Electronic Texts, Primary Sources and Digital Libraries See Also: Archives & Manuscripts | Audio, Video, Multimedia | French Literature | History | Images | Literature | Magazines & Journals Looking for a particular title or author? Best starting place is the Online Books Page, John Mark Ockerbloom's index to full-texts on the Web with links to more than 30,000 books in various formats. ABU: la Bibliothèque Universelle - Over 288 searchable French e-texts, ranging from Balzac to Zola, listed alphabetically by author and title. Primary Sources: Workshops in American History - Produced by WGBH Boston. 2001 and provided by Annenberg Media. “12 high school history teachers explore the use of primary-source documents in the research and interpretation of American history.” Antologia (frammentaria) della Letteratura Italiana - Riccardo Scateni.AntologÃa del Ensayo Ibero e Iberoamericano - Created and Maintained by José Luis GÃ³mez-MartÃnez. Jack and Florie, or, The pigeons' wedding - By Harriet B. Walter Crane's painting book Terrorism and U.S.
Dear Mrs. Roosevelt During the Great Depression, thousands of young people wrote to First Lady Eleanor Roosevelt for help. They asked for clothing, money, and other forms of assistance. Robert Cohen of the University of Georgia tells us the story. How the Depression Affected ChildrenThe LettersMrs. A student-created project from Sacred Hearts Academy in Honolulu, Hawaii American Slave Narratives From 1936 to 1938, over 2,300 former slaves from across the American South were interviewed by writers and journalists under the aegis of the Works Progress Administration. These former slaves, most born in the last years of the slave regime or during the Civil War, provided first-hand accounts of their experiences on plantations, in cities, and on small farms. Their narratives remain a peerless resource for understanding the lives of America's four million slaves. What makes the WPA narratives so rich is that they capture the very voices of American slavery, revealing the texture of life as it was experienced and remembered. Each narrative taken alone offers a fragmentary, microcosmic representation of slave life. Read together, they offer a sweeping composite view of slavery in North America, allowing us to explore some of the most compelling themes of nineteenth-century slavery, including labor, resistance and flight, family life, relations with masters, and religious belief.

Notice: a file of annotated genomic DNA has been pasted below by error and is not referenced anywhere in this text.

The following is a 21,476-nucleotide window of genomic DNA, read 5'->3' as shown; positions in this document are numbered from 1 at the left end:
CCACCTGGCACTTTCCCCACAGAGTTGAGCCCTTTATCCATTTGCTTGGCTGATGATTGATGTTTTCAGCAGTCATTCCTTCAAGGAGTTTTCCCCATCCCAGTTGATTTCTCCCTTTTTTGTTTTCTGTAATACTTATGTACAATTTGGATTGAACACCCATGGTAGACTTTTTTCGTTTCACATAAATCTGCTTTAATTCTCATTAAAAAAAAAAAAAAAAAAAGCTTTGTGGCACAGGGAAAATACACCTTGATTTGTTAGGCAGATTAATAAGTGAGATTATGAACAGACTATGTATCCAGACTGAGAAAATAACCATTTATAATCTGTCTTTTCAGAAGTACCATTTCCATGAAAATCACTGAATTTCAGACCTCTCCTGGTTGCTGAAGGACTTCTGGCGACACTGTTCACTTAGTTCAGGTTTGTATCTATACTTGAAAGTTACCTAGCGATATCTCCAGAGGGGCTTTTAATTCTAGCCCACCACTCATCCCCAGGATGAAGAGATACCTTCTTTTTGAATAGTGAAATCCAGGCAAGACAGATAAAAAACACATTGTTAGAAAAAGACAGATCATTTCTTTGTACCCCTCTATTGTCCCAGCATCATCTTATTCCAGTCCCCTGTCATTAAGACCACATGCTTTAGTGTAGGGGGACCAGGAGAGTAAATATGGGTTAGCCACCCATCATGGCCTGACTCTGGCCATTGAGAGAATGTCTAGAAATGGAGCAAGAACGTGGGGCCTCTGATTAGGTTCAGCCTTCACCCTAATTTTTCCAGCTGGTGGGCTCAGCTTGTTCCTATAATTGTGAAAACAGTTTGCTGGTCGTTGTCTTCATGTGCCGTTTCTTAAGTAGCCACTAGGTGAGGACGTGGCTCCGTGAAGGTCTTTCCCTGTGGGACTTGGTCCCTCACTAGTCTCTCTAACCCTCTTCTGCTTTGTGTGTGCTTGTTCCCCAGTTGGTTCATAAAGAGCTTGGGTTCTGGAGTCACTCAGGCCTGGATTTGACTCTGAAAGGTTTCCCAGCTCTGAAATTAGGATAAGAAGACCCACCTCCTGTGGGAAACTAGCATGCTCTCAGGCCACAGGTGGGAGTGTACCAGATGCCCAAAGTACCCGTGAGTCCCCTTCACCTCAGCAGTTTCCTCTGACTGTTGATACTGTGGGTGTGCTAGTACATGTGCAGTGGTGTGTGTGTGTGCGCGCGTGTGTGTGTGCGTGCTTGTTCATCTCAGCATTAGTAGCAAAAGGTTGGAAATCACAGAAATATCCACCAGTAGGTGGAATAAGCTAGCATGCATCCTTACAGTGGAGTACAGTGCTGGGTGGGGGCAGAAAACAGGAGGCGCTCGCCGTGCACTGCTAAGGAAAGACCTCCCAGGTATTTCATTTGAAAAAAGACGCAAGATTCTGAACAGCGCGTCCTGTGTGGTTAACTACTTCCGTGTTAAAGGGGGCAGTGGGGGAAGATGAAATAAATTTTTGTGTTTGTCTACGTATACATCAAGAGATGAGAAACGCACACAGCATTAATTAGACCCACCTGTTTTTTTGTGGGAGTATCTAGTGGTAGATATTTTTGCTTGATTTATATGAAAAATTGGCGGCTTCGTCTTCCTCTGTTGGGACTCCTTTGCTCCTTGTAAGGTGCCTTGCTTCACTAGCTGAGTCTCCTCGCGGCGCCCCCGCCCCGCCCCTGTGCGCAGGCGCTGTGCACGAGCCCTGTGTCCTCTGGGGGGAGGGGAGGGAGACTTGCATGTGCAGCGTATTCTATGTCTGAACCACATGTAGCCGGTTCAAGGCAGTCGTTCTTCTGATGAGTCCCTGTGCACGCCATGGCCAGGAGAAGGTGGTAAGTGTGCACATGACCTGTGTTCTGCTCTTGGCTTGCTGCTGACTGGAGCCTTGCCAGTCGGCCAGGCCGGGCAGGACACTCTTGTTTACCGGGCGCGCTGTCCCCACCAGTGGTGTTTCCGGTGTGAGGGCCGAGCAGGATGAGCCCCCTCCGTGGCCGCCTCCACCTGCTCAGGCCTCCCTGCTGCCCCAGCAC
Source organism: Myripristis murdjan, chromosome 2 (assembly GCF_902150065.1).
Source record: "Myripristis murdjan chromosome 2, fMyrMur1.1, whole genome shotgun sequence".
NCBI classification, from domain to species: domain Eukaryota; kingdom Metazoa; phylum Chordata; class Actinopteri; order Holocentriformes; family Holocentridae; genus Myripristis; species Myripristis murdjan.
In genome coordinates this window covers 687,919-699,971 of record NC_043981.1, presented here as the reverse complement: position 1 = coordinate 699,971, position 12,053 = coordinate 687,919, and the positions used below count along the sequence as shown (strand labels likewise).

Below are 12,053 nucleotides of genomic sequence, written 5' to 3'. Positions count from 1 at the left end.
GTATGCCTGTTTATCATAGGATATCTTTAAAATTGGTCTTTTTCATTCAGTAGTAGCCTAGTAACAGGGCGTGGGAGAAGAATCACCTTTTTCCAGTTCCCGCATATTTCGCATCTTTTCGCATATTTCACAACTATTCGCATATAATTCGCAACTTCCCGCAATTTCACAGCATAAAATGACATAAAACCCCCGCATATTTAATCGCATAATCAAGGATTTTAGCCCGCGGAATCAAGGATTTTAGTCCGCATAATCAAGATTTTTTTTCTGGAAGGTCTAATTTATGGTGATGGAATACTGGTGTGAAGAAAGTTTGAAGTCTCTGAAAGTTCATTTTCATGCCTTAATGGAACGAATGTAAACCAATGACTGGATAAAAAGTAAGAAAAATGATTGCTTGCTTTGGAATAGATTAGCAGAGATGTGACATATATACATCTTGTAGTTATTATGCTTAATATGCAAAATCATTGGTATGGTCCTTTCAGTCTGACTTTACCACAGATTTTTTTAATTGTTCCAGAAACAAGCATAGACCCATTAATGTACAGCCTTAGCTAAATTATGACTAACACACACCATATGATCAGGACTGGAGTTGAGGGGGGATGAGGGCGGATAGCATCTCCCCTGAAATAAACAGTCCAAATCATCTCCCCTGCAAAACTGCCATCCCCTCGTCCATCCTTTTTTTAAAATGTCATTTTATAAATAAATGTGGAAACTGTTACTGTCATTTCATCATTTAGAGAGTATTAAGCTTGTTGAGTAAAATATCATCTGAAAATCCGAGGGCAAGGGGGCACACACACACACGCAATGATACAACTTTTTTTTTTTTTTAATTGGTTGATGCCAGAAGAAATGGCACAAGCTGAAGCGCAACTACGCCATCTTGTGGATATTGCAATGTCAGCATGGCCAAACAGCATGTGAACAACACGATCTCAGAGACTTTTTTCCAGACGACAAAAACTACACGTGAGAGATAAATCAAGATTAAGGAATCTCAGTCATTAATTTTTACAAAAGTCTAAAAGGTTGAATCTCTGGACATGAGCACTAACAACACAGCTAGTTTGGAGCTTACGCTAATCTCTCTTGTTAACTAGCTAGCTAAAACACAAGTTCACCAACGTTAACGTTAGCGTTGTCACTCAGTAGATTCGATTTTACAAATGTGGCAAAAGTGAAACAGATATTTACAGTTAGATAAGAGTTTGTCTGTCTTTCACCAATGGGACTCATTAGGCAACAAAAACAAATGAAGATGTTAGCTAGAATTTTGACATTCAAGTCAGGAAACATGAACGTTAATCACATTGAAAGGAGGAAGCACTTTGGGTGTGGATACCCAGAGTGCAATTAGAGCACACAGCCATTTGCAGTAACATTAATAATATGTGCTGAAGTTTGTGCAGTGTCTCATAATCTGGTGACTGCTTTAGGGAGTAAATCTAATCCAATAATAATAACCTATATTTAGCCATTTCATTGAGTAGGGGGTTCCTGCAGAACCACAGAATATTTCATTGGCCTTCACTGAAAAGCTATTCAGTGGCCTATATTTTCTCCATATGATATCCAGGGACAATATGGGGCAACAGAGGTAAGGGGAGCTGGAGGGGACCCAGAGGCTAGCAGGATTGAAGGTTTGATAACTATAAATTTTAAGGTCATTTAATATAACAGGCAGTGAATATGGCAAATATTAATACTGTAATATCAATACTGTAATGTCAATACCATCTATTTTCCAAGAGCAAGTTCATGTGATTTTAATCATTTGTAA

Home | National Museum of the American Indian Sage American History The Martin Luther King, Jr., Research and Education Institute The National Security Archive December 9, 2014 Torture Report Finally Released Senate Intelligence Committee Summary of CIA's Detention and Interrogation Program Concludes CIA Misled Itself, Congress, the President about Lack of Effectiveness. September 28, 2014 THE YELLOW BOOK Secret Salvadoran military document from the civil war era catalogued "enemies," many killed or disappeared. More recent items The National Security Archive is an independent non-governmental research institute and library located at The George Washington University in Washington, D.C. National Security Archive, Suite 701, Gelman Library, The George Washington University, 2130 H Street, NW, Washington, D.C., 20037, Phone: 202/994-7000, Fax: 202/994-7005, email@example.com